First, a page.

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ARS Home » Pacific West Area » Salinas, California » Crop Improvement and Protection Research » Research » Publications at this Location » Publication #266749

Title: Mitochondrial haplotype analysis for differentiation of isolates of Phytophthora cinnamomi

item Martin, Frank
item COFFEY, MIKE - University Of California

Submitted to: Journal of Phytopathology
Publication Type: Peer Reviewed Journal
Publication Acceptance Date: 9/29/2011
Publication Date: 2/1/2012
Citation: Martin, F.N., Coffey, M. 2012. Mitochondrial haplotype analysis for differentiation of isolates of Phytophthora cinnamomi. Journal of Phytopathology. 102:229-239.

Interpretive Summary: This manuscript describes a technique for using differences in the DNA sequence of the mitochondrial chromosome as a molecular marker for tracking isolates of the plant pathogen Phytophthora cinnamomi.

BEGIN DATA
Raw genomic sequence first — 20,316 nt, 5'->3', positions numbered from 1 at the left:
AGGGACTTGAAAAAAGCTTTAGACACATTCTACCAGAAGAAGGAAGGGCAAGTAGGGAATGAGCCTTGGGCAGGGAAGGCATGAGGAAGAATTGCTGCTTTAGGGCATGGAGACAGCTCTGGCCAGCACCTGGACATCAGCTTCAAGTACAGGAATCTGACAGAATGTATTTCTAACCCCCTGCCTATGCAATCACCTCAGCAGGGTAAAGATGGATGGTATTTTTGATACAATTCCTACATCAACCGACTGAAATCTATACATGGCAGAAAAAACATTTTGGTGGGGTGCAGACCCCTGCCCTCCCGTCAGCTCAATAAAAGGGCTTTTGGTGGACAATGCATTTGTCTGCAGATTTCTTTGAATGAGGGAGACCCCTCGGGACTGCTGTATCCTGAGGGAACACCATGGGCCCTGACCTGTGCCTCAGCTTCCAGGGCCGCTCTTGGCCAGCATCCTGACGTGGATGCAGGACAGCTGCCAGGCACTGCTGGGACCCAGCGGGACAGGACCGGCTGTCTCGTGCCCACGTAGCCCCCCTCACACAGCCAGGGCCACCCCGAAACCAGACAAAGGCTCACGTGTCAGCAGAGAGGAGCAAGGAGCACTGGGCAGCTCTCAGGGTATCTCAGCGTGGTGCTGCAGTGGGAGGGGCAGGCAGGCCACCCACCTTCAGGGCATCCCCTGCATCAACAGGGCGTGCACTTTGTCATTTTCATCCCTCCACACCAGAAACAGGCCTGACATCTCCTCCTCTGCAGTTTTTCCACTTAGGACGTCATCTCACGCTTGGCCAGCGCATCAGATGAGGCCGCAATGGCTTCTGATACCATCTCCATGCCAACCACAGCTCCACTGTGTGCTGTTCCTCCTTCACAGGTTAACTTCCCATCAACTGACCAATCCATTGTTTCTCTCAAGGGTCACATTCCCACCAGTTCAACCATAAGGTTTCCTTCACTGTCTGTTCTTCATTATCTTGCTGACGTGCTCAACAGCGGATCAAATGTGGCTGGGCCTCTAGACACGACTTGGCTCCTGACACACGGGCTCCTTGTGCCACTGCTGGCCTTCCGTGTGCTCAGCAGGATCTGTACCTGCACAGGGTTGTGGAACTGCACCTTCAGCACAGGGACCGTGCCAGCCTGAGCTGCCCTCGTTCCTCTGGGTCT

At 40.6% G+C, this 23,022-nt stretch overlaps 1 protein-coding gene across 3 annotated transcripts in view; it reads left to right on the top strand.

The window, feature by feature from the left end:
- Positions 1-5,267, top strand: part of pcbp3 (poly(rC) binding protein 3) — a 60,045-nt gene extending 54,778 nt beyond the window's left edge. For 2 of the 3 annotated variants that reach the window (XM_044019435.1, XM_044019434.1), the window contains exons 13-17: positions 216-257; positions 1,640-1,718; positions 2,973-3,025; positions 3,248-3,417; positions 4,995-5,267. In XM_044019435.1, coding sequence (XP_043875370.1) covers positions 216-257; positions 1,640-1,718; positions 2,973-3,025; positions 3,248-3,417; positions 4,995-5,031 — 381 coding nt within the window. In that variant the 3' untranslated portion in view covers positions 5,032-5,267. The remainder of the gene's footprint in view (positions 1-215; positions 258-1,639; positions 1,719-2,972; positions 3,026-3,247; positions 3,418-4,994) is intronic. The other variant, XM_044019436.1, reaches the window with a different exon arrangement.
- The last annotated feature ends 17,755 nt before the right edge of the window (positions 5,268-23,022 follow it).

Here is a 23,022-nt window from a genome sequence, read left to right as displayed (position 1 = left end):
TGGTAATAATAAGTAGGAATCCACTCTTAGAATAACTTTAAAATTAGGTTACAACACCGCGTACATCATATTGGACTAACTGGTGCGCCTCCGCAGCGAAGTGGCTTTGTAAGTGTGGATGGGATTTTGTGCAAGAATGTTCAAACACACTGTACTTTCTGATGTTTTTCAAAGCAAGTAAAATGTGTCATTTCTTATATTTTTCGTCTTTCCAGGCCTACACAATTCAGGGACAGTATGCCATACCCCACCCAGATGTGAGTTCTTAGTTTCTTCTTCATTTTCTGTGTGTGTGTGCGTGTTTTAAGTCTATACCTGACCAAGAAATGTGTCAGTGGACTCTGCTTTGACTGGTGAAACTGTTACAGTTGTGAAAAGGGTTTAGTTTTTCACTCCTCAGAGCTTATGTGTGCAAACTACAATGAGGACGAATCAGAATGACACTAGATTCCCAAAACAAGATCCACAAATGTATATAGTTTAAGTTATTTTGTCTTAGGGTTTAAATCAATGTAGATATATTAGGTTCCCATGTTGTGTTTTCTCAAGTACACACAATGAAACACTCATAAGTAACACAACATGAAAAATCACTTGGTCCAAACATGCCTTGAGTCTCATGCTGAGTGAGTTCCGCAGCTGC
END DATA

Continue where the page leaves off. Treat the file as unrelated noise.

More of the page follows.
Technical Abstract: While Phytophthora cinnamomi is heterothallic, there are few instances of successful crossing in laboratory experiments and analysis of field populations indicates a clonally reproducing population. In the absence of sexual recombination the ability to monitor mitochondrial haplotypes may provide an additional tool for identification of clonal isolates and analysis of population structure. To determine mitochondrial haplotypes for this species seven mitochondrial loci spanning a total of 6,961 bp were sequenced for 62 isolates representing a geographically diverse collection of isolates with A1 and A2 mating type. Three of the regions were primarily intergenic regions between genes while the remaining loci spanned coding regions. A total of 45 mitochondrial haplotypes were identified with differences due to single nucleotide polymorphisms (SNPs) and length mutations. SNPs were the predominate mutation in the four coding regions and their flanking intergenic regions while SNPs and length mutations were observed in the three primarily intergenic regions. Some of the length mutations in these regions were due to addition/loss of unique sequences while others were due to variable numbers of subrepeats. Network analysis of the haplotypes identified 8 primary clades with the most divergent clade representing primarily A1 isolates collected from Papua New Guinea. With three exceptions isolate grouping in the network corresponded to mating type and previously published isozyme classifications; in network analysis a haplotype representing an A1 mating type (H29) was placed well within the haplotype grouping having A2 mating type, one haplotype (H26) had isolates with two isozyme classifications and one isozyme group was represented on separate network clades, which suggests recombination has occurred in the past. Among the 62 isolates examined several examples were identified of isolates recovered from different geographic regions from the same or similar host having the same mitochondrial haplotype, suggesting movement of isolates via plant material. Analysis of the dataset to confirmed that fewer loci could be sequenced to classify haplotypes.